ESC Heart Fail 2017 May 17;4(2):122-129. Epub 2016 Sep 17.
Heart Failure Institute, Heart Centre, Sheba Medical Centre and Sackler School of MedicineTel Aviv UniversityTel AvivIsrael.
Aims: There are limited data on the effect of low-dose, intermittent inotropic therapy in an outpatient setting on the quality of life (QOL) in patients with advanced refractory heart failure (HF) symptoms. We aimed to analyse the effect of this treatment modality on QOL and subsequent survival.
Methods And Results: The study population comprised 287 consecutive patients with advanced refractory HF symptoms who were treated with low-dose, intravenous intermittent inotropic therapy in the HF Day Care Service at Sheba Medical Centre between September 2000 and September 2012. All patients completed a baseline Minnesota Living with Heart Failure Questionnaire (MLWHFQ), and 137 (48%) completed a 1 year follow-up questionnaire. MLWHFQ scores' means ranged from 0 (better QOL) to 5 (worse QOL). Mean age was 68 ± 12, 86% were men, 77% had ischaemic cardiomyopathy, and the mean left ventricle ejection fraction (LVEF) was 26% ± 13. The mean baseline MLWHFQ score was 3.1 (±1), while the mean at 1 year of treatment was of 2.7 (±1.1), indicating an overall improvement in QOL associated with intermittent low-dose inotrope therapy ( < 0.01). Multivariate analysis showed that younger age, non-ischaemic cardiomyopathy, and worse renal function were independently associated with improvement in QOL at 1 year. Improvement in QOL was not associated with a significant survival benefit during subsequent follow-up.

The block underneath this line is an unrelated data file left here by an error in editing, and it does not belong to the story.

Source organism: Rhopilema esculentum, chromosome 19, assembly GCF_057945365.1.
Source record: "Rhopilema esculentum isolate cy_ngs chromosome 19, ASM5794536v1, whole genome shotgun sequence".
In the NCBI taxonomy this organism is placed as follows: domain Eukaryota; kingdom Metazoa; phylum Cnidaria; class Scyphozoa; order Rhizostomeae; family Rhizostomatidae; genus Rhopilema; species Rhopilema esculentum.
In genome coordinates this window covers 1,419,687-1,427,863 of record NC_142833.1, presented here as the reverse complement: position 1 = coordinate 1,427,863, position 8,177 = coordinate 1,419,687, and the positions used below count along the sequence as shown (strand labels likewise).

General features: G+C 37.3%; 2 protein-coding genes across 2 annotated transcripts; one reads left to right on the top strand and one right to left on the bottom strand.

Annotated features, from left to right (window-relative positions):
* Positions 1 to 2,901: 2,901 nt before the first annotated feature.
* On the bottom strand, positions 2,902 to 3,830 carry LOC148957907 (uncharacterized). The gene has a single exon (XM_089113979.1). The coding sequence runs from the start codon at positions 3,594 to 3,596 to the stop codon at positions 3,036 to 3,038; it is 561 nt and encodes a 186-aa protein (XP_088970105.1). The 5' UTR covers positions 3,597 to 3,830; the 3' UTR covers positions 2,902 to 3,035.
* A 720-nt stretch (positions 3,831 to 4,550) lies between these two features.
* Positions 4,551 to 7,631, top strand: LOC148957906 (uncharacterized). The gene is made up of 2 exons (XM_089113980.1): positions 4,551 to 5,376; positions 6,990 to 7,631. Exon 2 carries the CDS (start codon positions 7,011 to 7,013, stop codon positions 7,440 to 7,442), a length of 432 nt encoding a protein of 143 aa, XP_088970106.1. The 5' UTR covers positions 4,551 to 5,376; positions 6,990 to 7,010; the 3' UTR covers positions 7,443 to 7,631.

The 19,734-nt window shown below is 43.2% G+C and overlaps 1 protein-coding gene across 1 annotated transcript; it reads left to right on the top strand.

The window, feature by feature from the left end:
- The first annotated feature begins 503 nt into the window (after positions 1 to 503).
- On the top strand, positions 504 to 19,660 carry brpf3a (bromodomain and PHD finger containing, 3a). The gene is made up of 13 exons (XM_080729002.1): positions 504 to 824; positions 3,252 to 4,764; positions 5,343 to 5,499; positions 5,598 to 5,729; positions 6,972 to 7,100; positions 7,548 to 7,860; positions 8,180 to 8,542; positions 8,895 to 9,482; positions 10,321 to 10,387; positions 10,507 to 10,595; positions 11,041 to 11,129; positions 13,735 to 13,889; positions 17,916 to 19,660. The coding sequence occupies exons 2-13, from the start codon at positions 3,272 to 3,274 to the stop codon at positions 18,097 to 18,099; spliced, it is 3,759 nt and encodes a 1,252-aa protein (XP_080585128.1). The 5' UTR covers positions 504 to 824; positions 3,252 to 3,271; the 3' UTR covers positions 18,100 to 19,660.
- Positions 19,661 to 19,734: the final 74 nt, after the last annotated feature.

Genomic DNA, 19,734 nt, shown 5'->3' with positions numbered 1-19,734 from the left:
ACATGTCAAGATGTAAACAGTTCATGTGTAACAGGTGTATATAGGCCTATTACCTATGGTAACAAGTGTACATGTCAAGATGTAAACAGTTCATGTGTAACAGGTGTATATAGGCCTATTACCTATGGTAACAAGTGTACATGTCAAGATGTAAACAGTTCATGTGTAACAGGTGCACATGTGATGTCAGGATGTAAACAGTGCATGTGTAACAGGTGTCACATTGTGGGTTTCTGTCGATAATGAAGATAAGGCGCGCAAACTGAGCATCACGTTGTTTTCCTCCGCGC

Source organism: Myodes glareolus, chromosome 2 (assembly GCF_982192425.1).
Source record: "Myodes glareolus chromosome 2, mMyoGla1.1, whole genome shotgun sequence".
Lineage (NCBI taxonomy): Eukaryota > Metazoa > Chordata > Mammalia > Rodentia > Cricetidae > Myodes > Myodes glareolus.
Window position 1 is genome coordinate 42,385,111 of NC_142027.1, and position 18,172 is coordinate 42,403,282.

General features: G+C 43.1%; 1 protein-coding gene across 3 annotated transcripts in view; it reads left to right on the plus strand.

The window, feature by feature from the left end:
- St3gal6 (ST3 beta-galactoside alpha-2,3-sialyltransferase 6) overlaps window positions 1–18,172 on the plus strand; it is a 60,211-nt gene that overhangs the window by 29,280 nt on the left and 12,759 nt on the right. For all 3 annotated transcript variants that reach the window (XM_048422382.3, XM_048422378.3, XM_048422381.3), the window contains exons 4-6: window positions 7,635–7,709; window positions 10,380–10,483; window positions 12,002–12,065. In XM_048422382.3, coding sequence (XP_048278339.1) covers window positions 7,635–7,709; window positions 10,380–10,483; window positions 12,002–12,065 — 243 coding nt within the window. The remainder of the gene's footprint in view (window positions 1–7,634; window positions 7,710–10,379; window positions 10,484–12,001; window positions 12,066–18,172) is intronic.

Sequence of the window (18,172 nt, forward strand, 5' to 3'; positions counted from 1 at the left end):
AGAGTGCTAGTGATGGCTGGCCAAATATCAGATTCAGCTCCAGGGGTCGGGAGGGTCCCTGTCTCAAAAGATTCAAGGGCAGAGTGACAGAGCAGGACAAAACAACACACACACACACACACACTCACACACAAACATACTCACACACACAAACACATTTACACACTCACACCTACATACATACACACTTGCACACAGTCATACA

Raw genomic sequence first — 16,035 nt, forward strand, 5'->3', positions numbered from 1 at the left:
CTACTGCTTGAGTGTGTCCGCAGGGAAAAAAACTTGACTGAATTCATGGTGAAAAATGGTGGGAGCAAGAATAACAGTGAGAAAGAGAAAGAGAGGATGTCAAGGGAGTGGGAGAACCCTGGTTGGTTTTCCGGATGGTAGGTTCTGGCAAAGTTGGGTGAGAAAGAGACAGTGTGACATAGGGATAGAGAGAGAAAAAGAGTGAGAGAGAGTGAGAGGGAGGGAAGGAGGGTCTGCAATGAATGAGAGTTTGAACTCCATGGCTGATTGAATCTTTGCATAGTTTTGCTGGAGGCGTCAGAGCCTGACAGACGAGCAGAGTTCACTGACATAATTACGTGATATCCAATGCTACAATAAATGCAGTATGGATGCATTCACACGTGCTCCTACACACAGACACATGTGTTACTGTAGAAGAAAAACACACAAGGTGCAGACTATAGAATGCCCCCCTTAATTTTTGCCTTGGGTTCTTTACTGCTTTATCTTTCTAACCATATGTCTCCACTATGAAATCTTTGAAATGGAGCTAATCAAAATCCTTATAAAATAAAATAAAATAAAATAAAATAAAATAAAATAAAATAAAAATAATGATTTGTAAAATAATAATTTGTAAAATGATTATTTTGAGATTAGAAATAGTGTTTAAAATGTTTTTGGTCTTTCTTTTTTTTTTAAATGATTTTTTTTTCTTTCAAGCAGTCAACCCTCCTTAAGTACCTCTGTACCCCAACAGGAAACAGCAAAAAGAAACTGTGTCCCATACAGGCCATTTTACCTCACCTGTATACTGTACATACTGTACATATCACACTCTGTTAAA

Conclusions: In patients with advanced refractory HF symptoms, treatment with low-dose, intermittent intravenous inotropes in an outpatient setting is associated with significant improvement in QOL. However, improvement in QOL in this population does not appear to affect subsequent long-term survival.